Start-Up Exchange Sporttrade Looks To Attract New Type Of U.S. Sports Bettor

November 1, 2022
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Although many have preached the need for differentiation to succeed in the U.S. sports-betting space, Pennsylvania-based start-up Sporttrade is looking to make a dent with a product unlike few in the U.S. to date.

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Although many have preached the need for differentiation to succeed in the U.S. sports-betting space, Pennsylvania-based start-up Sporttrade is looking to make a dent with a product unlike few in the U.S. to date.

The company launched its sports trading platform in New Jersey in September, a stock exchange-like product with a focus on attracting a different type of player than the traditional sportsbook offering.

The format includes a $0 to $100 buying price on each event contract, and includes the unique feature of allowing customers to effectively cash out part of their position during events while keeping the remaining portion of the bet.

CEO Alex Kane said that he believes that sports trading betting exchange products can obtain about 15 percent to 20 percent of the total sports-betting market in the U.S., which would be a higher share than Betfair and other exchanges account for in the UK.

He estimated that about half that share would be traditional sportsbook players, but another half would be new players that grow the overall pie.

“You’re still going to get all the sharps, all the price-sensitive people, all the match bettors, but on top of that, you’re going to get the type of customer that doesn’t know what any of that is, you’re going to get the customer that’s going to buy the Phillies to win the World Series, they’re going to win the NLDS (National League Division Series), they can sell out half their position and let the rest ride,” Kane said.

“You can’t come into DraftKings thinking, 'I’m going to buy in at this price, I’m going to put a limit order to sell,' it just doesn’t make sense,” he continued. “And I think because millions of Americans already use Robinhood and Coinbase and OpenSea, that there is going to be that much bigger of an industry here.”

One of the biggest challenges for exchange-based products like Sporttrade and fellow New Jersey market debutant Prophet Exchange in the U.S. is that, unlike in other jurisdictions, the federal Wire Act means exchanges cannot match players in different states, requiring individual state liquidity.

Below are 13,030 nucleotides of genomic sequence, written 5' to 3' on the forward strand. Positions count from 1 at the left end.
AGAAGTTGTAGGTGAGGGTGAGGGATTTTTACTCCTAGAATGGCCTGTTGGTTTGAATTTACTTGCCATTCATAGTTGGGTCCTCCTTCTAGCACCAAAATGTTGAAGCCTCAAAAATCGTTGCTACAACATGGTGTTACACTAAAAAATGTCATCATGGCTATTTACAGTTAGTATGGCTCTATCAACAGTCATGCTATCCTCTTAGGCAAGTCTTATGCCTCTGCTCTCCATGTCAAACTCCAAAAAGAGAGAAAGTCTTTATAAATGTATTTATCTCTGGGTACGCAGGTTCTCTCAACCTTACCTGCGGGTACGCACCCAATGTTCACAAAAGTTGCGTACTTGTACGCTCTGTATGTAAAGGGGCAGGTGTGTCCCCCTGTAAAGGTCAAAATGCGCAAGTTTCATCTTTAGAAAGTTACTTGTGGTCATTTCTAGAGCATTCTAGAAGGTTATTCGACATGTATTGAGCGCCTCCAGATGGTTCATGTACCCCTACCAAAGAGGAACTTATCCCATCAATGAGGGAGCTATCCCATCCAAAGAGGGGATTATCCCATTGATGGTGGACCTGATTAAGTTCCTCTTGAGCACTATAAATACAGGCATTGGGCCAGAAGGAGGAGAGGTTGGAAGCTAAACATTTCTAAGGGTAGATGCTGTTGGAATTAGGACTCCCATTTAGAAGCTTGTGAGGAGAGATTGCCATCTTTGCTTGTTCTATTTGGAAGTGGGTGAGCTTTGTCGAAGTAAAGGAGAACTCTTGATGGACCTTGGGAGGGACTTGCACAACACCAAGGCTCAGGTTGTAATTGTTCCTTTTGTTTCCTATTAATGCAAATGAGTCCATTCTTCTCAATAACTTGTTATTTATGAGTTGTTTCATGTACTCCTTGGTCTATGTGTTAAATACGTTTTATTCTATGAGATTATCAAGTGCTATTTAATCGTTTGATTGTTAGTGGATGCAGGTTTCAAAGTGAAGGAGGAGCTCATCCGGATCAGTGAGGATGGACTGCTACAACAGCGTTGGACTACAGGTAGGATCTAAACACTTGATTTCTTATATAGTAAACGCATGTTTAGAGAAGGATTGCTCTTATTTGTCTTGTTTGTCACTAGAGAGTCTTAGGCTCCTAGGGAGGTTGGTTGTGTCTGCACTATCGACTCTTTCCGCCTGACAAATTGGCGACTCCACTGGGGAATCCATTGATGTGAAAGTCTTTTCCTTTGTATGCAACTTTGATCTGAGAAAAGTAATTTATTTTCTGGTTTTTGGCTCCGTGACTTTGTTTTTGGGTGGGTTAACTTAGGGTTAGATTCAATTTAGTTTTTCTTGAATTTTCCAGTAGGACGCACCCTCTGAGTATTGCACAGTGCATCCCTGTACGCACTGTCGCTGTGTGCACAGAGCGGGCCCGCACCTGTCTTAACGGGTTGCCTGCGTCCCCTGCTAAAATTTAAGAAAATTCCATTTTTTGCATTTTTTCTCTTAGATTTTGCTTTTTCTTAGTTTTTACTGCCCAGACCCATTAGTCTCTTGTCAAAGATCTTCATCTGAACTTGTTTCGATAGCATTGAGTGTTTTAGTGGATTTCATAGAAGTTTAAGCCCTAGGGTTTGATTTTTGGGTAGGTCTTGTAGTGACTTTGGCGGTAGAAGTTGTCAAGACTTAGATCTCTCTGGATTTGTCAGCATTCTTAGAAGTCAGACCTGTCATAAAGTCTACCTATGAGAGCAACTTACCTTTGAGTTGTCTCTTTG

Sporttrade uses market makers to improve its liquidity, in hopes of ensuring there are always contracts to offer players, as well as a smaller event catalog than a traditional sportsbook, largely focused on major American professional and collegiate sports.

The company also rolled out futures offerings in October, allowing players to purchase contracts on the winners of major American professional sports leagues ,as well as the World Cup.

“Having liquidity to be there almost as an afterthought is one of the huge advantages, and that’s where our technology comes into play,” Kane said. “The way we built the matching engine, it’s very easy for a market maker that’s traditionally capital markets to look at our system and say, you’re using this protocol, this is your data port, this is how I plug in.

“We have multiple market makers, and the idea is to get to more, but not too many,” Kane said. “It’s not like financial markets, there’s not like a ton of volume where you can support 40 market makers.”

Kane said that although Sporttrade has talked to some market makers that would allow it to offer markets on like soccer and tennis, the company is focused now on the ones that can continue to enhance the American sports offerings.

In terms of future expansion, Sporttrade has market-access deals for Colorado, Louisiana and Indiana, as well as a few other states that have yet to be announced, but Kane said that the priority is to bring the product next to Colorado sometime in 2023.

Another issue that exchanges and other alternative products have faced in some states is either inflexibility in sports-betting laws or among regulators in figuring out how those models fit in their respective taxation models and how their tax revenues would compare to those from a traditional sportsbook.

“The regulator’s job isn’t to make sure the customer loses the most; it’s to protect the customer,” Kane said. “So many times, that gets lost, they should be happy that the hold is lower. Of course, sometimes they aren’t.

“I think practically, customers have a budget of money they’re going to lose, if they lose it at a 1 percent clip, they’re just going to trade 17 times more than if they’re losing 17 percent,” Kane said of the comparable revenue. “Net, it’s very, very similar.”

Another challenge is the same faced by most smaller and start-up sportsbook operators, namely marketing in a space dominated by major players with nine-figure customer acquisition spending.

Chief marketing officer Russ Rubino said the focus for Sporttrade is education on the product, while also acquiring customers in the financial trading space that traditional sportsbooks are not chasing.

“For the trader audience, my job as a marketer is to educate them on the product, build brand awareness, leverage influencers in that space,” he said. “We are marketing in greenfield. What would DraftKings market to that person? We’ve got a trading app to a trading audience."

“The customer acquisition cost is going to be significantly lower because we don’t have to drop $1,000 risk-free bets right out of the gate along with the millions and millions of dollars for TV advertising,” Rubino added. “We’ll grow slower, certainly, we’re not going to have hundreds of thousands of customers out of the gate, but there will be a viral nature to that that we’re expecting.”

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